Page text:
Learning how to groom a dog from home can seem challenging at first, but once you break it down into a few different steps, you’ll be able to tackle all your dog’s needs. Bernese mountain dog grooming isn’t too different from what you’d do with any other double-coated pooch, but understanding this breed’s ins and outs will help make their bathing and brushing experience as perfect as it can be.
Grab your brushes and shampoos — or your notebook if you’re still in the research phase — and get ready for some quality time for your pup. He may need to get used to new brushes and tools, but with you by his side, he’ll learn to love it in no time.
Bernese mountain dogs actually require less grooming than many similar breeds, which is great news for any Berner owner. The Bernese Mountain Dog Club of America (BMDCA) notes that these dogs will be just fine with weekly brushing and regular bathing, though the frequency of baths is really up to you.
Bathing too often can dry out a pup’s skin, but waiting too long can sometimes lead to a buildup of dirt, germs, and oils. This breed’s coat, though, sheds heavily, so they’ll naturally rid themselves of some of this debris (via BMDCA). Staying on top of your brushing routine will help keep their coat clean, too — until bath time!
Other than a slight trim around the ears and paws for a smooth, clean look, your Berner’s coat should never be shaved or trimmed (via BMDCA). Of course, shaving may have to happen if your dog undergoes a medical procedure, but it should not be done unless necessary.
Step 1: Pup parents of any shedding breed will find a shedding rake like the FURminator to be a dream come true during shedding season. The rake will help thin your dog’s undercoat, while a pin brush will be ideal for weekly grooming.
Step 2: If you choose to trim your pup’s ears or paws, it’s always a good idea to invest in canine grooming scissors as well.
Step 3: Once you have all your tools prepared, make sure your dog is as ready for grooming as you are. A calm pup makes for the safest surroundings, so you may have to find somewhere secure and secluded when any grooming tools are involved.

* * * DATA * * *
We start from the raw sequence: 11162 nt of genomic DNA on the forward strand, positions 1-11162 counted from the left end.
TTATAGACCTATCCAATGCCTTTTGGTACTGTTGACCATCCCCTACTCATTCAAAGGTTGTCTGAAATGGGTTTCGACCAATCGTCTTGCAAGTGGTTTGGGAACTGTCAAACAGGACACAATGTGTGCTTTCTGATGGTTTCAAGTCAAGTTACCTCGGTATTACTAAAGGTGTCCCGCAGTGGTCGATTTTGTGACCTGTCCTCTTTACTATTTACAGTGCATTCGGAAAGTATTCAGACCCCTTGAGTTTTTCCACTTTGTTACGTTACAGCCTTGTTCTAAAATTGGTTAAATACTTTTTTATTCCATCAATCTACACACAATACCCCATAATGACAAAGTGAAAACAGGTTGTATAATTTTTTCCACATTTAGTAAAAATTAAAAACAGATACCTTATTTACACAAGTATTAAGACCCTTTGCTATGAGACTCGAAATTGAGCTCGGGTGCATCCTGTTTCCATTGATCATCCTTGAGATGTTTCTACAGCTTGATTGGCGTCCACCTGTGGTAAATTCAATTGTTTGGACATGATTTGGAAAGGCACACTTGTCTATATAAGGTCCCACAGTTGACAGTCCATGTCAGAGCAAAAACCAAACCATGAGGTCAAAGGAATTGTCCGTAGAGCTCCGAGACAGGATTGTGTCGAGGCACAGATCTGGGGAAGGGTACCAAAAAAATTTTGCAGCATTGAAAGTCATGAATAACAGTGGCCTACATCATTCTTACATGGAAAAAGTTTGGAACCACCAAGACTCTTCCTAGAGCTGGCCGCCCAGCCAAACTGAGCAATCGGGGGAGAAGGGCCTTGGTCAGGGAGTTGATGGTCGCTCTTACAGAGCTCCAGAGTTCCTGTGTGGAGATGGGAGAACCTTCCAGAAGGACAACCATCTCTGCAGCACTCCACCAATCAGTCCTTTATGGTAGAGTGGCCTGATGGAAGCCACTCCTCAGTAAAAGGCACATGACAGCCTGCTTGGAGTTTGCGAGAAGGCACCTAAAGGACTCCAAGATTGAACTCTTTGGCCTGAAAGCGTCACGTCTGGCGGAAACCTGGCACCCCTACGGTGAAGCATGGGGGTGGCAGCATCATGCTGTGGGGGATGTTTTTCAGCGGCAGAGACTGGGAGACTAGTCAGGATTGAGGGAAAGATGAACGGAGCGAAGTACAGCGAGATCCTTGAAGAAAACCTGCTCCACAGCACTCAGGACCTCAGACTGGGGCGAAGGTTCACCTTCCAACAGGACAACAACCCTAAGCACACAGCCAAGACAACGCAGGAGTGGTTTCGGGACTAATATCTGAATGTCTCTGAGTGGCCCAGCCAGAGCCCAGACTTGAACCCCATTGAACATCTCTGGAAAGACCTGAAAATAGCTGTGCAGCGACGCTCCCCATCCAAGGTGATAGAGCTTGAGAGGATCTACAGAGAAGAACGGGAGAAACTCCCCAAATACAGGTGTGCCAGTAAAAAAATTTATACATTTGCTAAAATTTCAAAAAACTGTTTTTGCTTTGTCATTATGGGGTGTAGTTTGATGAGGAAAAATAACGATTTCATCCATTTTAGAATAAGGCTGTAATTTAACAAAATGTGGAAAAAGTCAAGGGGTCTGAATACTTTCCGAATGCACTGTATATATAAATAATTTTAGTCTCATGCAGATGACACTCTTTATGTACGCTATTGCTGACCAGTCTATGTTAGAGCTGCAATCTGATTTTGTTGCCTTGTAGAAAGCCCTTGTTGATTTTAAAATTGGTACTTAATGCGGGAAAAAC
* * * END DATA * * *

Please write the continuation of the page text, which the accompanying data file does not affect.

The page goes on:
Step 4: It’s OK to introduce tools slowly, too, since not all dogs will feel ready to be trimmed on day one.
Step 5: Don’t forget the treats!
Step 6: Some Berner owners find it easier to brush through their dog’s coat when it’s slightly wet, so you may need a spray bottle for this step (via BMDCA).
Step 7: Either way, make sure to brush all the way down to the skin — though not with a ton of pressure — to reach through to your furry friend’s undercoat.
Step 8: Make sure to brush on a regular basis to keep your dog’s coat shiny and your home as fur-free as possible.
Although your Bernese mountain dog has a coat that naturally repels and sheds dirt, he’ll still need a bath occasionally.
Step 1: Unless your dog starts to get a little smelly, you can gauge when he needs a bath by looking at the sheen of his coat: When his fur seems dull, it’s bath time.
Step 2: Any dog-safe shampoo will be fine for your Berner unless he has any kind of skin disorder.
Step 3: If your Berner has a skin disorder, talk to your vet.
Step 4: For most dogs, though, you can visit any pet store or website to browse a large selection of shampoos for your pooch. Oatmeal shampoos are soothing for irritated skin, two-in-one shampoos also provide a conditioner for a healthy coat, and medicated shampoos help fight infections while keeping your pup squeaky clean. The options really are endless!
Step 1: Before you get started trimming your fur baby’s nails, you’ll need to have the right tools. A nail clipper for dogs will be great to have if your Berner lets you snip his nails from home since this will save you both time and money by taking one less trip to the groomer’s.
Step 2: If you use trimmers for your Berner’s nails, all you need to do is line up the nail inside the clipper’s blades and squeeze the handle.
Step 3: Using a grinder, on the other hand, will give you more control over the length of the cut, though the vibrations and sound can sometimes make a dog nervous at first.
Step 4: When clipping your dog’s nails, try your best not to cut close to the quick — the sensitive pink tissue that runs inside of every nail.
Step 5: Styptic powder can be used to stop any bleeding before it becomes a problem, so try not to stress too much about nail-trimming time.
Overall, the Bernese mountain dog is fairly easy to groom. They don’t have any special bathing or brushing needs, either, which makes shopping for tools and grooming your pup so easy. Now that you have all the information you need, you can get started creating the perfect grooming routine for your dog.
- How long can you walk your dog in cold weather? Experts tell us
- Ice melters are dangerous for your dog: Here’s how to keep them safe
- The ultimate cold-weather gear guide all dogs need, according to the experts
- 3 things the experts wished pet parents knew about keeping dogs safe in winter
- Everything you need to keep your dog active in the cold: The ultimate winter weather safety guide